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Thoracic Surgeon  What They Do

Just the Facts

Surgeons Career Video

Insider Info

dotWhat is it? Thoracic surgery is concerned with diseases of the lungs, esophagus, chest wall, diaphragm, trachea and bronchi. That includes lung cancer, infections, problems with the esophagus, and thoracic trauma.

dotThe job is tough. To get certified by the American Board of Thoracic Surgery, you need previous certification by the American Board of Surgery, a minimum of two years training in thoracic surgery, plus a passing grade on a two-part examination administered by the American Board of Thoracic Surgery.

dotSpecialists, such as thoracic surgeons, work primarily in private practices or hospitals.

dotHours can be long for thoracic surgeons -- anywhere from 60 to 100 hours per week. Thoracic surgeon Dr. John Miller estimates that he works about 60 hours per week, not including on-call time. Dr. Julie Swain of the University of Kentucky College of Medicine estimates her weeks can easily run up to 100 working hours on a consistent basis.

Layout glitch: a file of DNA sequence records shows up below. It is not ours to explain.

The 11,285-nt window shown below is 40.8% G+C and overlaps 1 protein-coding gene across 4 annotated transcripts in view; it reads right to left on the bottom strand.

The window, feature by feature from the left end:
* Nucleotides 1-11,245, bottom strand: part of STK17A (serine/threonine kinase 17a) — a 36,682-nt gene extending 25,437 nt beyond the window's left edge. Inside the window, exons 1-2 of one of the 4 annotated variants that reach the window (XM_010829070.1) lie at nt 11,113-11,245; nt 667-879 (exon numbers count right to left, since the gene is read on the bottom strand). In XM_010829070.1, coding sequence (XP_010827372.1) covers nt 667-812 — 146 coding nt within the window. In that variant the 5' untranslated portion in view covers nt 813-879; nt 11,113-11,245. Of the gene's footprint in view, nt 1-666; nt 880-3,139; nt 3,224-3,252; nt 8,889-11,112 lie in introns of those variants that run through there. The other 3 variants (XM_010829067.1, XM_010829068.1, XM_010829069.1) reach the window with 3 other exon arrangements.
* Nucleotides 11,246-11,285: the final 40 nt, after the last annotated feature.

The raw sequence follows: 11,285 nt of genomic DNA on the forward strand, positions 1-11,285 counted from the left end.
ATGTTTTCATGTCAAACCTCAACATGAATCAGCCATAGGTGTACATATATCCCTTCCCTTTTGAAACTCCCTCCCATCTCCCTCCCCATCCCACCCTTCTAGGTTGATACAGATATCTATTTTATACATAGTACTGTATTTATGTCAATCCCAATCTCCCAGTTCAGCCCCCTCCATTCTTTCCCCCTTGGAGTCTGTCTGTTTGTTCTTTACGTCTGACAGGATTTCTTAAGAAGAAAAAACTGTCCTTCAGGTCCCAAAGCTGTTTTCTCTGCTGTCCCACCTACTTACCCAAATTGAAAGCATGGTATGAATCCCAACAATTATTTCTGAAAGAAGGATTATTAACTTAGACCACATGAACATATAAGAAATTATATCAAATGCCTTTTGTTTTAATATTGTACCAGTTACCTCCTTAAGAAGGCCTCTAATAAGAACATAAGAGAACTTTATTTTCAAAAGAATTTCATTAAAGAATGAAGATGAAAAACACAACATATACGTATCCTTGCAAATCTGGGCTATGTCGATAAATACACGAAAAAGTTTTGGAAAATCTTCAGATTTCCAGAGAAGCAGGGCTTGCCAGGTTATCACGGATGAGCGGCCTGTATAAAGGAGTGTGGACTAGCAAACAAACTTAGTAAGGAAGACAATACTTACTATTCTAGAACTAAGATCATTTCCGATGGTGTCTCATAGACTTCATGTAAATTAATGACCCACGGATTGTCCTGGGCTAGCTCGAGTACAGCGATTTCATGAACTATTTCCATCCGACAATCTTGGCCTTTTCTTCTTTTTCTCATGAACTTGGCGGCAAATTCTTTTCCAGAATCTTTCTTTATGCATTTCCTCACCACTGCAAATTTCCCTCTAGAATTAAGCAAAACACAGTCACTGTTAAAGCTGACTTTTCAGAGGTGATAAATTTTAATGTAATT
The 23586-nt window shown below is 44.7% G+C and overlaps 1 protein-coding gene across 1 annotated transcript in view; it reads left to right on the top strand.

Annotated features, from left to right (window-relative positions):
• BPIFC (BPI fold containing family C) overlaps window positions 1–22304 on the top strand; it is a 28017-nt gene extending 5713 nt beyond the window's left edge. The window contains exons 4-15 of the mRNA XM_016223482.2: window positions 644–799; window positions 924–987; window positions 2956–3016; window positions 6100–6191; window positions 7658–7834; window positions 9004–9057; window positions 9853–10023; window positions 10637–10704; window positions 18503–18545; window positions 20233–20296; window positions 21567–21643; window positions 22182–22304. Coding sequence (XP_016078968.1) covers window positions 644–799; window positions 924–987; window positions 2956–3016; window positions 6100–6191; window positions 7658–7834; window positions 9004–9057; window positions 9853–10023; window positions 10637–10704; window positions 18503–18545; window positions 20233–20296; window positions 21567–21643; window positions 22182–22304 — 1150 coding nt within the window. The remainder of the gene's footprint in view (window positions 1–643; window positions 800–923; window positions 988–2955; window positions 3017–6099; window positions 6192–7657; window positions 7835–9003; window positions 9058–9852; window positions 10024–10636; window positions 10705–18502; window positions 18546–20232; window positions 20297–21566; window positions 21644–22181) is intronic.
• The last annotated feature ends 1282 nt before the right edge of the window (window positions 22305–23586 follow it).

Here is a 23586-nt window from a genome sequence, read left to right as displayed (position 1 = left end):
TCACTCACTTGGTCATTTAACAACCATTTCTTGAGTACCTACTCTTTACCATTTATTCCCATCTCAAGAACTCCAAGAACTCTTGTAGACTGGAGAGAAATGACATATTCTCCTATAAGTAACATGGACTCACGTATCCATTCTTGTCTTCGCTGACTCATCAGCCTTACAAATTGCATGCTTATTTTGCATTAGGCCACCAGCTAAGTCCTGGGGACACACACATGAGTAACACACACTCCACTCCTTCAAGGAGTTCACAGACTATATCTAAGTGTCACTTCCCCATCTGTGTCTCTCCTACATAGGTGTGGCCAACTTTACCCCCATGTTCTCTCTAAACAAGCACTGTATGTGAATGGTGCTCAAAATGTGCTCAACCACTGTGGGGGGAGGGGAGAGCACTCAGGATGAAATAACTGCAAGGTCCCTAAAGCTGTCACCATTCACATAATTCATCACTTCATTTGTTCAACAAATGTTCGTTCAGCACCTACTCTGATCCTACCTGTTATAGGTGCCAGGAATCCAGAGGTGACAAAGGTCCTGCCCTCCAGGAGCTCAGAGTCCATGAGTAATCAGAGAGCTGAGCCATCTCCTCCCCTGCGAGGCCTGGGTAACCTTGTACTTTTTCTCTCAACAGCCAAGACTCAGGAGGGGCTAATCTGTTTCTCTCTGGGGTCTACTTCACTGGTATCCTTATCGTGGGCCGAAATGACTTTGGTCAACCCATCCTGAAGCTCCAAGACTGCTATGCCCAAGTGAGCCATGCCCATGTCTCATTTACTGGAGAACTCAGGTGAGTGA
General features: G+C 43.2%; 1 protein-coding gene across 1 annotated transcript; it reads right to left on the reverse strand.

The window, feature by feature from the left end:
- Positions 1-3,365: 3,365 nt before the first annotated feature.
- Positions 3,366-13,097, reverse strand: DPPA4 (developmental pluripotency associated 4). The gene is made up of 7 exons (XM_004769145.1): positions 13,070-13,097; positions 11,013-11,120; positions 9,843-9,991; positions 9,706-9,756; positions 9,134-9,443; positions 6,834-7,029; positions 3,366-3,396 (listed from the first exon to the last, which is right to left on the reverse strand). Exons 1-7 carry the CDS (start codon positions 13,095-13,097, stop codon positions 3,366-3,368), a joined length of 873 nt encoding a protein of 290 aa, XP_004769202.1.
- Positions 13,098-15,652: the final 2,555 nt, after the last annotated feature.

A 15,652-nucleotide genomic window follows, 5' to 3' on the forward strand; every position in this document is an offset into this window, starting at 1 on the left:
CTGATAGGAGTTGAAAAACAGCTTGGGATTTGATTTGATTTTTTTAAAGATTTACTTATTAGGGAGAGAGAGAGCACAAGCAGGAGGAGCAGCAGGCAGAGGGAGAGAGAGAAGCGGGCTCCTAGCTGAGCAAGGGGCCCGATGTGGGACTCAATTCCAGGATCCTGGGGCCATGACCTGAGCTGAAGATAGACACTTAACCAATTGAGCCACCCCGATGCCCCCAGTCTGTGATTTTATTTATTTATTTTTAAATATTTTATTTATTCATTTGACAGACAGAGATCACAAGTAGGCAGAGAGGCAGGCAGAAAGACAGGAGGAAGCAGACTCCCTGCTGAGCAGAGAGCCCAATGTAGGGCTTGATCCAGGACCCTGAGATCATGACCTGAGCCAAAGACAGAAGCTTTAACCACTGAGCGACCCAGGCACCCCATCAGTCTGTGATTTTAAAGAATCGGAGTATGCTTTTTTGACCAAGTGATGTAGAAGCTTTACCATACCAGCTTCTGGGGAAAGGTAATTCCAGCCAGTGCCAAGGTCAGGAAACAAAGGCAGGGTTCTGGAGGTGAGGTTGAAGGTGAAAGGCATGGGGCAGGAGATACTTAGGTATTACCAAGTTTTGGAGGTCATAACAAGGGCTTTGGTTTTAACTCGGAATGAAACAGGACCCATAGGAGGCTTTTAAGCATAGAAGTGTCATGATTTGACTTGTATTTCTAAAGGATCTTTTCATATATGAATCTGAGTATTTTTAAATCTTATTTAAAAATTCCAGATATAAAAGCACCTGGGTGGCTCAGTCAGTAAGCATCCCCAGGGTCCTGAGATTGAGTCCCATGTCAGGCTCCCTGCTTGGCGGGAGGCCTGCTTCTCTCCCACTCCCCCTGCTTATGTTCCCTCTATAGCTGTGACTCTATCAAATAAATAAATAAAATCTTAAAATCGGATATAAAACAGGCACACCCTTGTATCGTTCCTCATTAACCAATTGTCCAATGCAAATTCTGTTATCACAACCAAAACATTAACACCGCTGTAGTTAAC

"Almost every weekday, I work from 7 a.m. to 6:30 p.m., many times even later," says Dr. Camilla Mican. "So, the day averages 10 to 14 hours. I am on call Monday morning until Friday afternoon for my own patients. I work every third weekend, so I get two weekends out of three weekends off."

At a Glance

Treat diseases of the lungs, esophagus, chest wall, diaphragm, trachea and bronchi

  • This is a high-pressure, high-risk specialty
  • The hours can be long
  • It can take 11 or 12 years of school to become a thoracic surgeon